“Merry Christmas, I mean if you celebrate it,” said a women to whom I’d given up my table at the coffee shop. I appreciated the mention of Christmas, even qualified, which I hardly hear any more. Nearly everyone says some version of “Happy Holidays,” if they say anything at all.
Though an advocate of saying “Merry Christmas,” I think we might make the feeling much more practical and expressed throughout the year. By being kinder to people who serve you, waiters in particular, for one thing. From this week’s column for Aleteia:
Customers can treat waiters and fast food clerks very badly, sometimes amazingly, jaw-droppingly, did-you-see-that badly. Some of it’s just inconsiderateness or selfishness, the failure or refusal to make the small effort to see how things from their point of view, but some of it’s a cowardly assault on the defenseless.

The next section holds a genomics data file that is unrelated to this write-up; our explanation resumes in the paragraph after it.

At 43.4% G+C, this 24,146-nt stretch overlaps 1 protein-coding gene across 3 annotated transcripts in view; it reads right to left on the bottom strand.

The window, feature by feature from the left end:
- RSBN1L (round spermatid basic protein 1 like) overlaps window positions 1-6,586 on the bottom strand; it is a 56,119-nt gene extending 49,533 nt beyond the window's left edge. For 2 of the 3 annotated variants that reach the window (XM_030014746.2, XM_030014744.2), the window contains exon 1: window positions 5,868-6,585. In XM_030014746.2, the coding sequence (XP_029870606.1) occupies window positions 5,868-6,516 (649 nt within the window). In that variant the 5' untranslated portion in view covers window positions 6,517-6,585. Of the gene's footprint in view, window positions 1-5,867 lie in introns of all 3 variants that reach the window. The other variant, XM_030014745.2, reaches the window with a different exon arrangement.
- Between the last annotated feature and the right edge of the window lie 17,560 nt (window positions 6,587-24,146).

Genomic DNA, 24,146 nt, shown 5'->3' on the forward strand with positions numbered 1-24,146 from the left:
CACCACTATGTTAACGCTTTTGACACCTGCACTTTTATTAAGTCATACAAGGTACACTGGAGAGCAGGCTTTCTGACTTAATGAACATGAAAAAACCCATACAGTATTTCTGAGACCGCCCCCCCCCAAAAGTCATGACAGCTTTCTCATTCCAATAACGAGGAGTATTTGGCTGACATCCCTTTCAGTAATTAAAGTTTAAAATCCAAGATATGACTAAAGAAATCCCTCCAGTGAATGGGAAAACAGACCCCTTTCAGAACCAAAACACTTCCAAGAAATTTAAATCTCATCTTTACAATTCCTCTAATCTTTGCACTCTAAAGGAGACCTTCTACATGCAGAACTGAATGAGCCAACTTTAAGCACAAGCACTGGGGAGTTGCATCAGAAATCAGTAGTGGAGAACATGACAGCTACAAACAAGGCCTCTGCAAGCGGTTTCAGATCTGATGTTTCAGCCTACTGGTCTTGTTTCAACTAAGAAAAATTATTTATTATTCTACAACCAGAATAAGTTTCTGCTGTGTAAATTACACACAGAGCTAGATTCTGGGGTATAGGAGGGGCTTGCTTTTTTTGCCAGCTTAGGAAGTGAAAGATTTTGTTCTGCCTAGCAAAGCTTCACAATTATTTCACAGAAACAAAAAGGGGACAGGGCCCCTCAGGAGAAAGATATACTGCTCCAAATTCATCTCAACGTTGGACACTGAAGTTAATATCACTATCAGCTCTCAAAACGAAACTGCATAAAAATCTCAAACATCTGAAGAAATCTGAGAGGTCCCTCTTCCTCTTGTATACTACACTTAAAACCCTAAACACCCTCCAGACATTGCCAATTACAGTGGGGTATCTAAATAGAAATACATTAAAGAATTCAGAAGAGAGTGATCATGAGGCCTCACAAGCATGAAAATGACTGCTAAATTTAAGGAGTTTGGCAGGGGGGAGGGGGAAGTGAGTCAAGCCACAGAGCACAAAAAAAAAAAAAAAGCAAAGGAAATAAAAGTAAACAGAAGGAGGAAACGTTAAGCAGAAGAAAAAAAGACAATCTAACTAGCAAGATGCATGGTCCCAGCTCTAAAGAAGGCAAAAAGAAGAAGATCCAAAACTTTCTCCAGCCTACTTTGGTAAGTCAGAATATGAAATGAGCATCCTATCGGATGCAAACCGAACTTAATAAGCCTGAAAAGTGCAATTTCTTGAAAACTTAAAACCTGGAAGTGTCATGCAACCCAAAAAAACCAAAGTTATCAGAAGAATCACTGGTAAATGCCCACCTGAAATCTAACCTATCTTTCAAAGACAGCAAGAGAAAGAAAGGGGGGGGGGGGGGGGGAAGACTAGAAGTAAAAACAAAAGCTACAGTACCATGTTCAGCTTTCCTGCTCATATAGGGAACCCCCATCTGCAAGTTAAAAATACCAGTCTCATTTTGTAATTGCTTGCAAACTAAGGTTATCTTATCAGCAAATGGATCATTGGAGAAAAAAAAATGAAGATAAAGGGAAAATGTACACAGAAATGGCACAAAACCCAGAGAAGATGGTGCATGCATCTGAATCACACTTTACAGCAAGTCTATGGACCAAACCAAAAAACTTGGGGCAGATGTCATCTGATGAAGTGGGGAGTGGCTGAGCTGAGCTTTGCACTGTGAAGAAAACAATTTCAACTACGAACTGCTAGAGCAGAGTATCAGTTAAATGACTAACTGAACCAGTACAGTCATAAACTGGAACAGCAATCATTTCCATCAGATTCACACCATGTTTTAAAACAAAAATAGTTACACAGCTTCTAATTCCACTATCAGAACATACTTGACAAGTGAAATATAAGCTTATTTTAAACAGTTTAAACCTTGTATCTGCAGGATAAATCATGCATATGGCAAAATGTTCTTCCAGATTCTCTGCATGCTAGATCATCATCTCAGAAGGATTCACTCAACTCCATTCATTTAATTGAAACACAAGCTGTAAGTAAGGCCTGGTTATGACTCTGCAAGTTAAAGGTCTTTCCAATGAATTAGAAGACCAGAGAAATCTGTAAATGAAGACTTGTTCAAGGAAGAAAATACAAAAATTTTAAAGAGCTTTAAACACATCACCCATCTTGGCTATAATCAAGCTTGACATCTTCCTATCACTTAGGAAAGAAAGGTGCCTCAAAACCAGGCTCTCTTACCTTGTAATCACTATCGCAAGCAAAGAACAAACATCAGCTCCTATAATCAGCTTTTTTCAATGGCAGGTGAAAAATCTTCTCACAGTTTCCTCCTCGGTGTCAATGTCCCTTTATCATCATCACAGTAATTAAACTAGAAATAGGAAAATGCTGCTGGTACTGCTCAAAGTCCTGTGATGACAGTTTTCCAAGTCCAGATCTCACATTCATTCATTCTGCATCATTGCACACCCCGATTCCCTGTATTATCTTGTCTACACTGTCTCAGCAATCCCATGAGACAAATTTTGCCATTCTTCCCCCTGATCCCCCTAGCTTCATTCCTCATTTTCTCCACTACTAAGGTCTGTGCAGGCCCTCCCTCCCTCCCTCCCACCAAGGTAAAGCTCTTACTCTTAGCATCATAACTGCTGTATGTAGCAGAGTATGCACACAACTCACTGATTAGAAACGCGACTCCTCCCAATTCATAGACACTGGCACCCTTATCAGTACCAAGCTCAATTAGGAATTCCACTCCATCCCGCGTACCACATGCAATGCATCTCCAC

Our eldest son worked for a couple years in high school and then summers after at a sandwich shop in an affluent, boutique-y little town, and dealt with obnoxious people every day. They seemed to feel that the few dollars they paid for their sandwich also paid for the right to abuse the staff. If they ordered the wrong thing, for example, the workers were at fault for not reading their minds.
One summer a young woman working there became a particular target, perhaps because she was petite and polite, with people sometimes asking her how stupid she could be. Her co-workers at the cash register end of the line enjoyed telling them, “You know, she’s a classics major at Harvard. She sight-reads ancient Greek and Latin.” My son told me that the abusive customers were not always suitably abashed.
There follows seven practical ways to say “Merry Christmas” to your waiter, and not just at Christmas — ways to “do unto others” in this particular matter. Waiters represent all those over whom we as customers have some power, if only to make their work harder.